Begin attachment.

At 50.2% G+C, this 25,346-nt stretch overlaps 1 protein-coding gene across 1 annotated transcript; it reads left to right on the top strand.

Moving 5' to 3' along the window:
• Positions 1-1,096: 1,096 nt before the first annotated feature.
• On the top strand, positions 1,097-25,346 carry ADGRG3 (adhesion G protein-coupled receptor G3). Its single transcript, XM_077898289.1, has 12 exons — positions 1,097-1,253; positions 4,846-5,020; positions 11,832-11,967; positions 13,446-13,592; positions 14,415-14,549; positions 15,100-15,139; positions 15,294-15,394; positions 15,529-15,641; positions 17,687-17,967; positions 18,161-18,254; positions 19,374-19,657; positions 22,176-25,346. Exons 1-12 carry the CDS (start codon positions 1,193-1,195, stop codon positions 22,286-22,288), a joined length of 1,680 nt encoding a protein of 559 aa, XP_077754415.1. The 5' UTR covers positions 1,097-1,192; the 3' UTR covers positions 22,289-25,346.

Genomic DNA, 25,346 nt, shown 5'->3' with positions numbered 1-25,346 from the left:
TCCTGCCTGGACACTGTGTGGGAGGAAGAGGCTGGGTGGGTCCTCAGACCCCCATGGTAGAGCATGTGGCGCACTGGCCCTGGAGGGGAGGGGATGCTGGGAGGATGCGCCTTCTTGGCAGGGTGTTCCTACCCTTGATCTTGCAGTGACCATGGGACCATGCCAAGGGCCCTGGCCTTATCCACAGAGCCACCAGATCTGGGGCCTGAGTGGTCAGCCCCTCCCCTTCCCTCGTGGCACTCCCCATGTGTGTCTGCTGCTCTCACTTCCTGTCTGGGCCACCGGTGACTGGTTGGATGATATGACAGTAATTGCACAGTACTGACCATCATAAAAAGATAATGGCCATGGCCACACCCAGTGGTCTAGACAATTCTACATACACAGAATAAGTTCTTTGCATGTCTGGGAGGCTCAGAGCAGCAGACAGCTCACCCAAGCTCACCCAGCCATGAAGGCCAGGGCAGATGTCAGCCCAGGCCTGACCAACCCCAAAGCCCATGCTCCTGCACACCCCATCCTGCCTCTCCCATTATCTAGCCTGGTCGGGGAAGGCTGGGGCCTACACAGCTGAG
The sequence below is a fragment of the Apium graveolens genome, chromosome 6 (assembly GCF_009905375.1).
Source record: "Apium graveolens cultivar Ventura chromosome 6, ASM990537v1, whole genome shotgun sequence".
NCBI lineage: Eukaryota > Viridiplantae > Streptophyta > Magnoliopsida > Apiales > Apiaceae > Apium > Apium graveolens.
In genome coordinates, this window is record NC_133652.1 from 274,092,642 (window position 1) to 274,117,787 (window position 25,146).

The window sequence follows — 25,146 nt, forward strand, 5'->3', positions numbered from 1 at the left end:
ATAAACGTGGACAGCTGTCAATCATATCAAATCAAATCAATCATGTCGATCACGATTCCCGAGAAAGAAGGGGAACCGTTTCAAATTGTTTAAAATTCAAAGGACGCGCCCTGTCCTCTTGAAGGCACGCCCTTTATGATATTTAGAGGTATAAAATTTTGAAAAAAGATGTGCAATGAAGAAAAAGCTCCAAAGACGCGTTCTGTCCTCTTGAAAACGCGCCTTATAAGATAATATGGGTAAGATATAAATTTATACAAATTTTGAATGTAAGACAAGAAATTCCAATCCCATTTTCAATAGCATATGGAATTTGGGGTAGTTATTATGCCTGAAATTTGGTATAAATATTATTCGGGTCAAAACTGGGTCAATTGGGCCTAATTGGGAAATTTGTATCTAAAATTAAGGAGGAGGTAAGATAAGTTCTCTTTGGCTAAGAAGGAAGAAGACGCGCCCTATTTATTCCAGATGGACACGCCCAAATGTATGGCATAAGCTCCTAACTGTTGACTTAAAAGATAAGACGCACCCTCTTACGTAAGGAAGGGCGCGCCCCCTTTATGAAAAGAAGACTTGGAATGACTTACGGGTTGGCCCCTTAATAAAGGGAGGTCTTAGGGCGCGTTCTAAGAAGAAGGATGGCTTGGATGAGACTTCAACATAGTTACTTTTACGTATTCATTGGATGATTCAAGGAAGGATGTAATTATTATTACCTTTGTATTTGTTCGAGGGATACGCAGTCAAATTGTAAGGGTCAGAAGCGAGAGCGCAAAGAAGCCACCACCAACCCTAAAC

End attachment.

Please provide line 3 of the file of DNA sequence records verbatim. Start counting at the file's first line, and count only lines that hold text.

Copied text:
• Positions 1-1,096: 1,096 nt before the first annotated feature.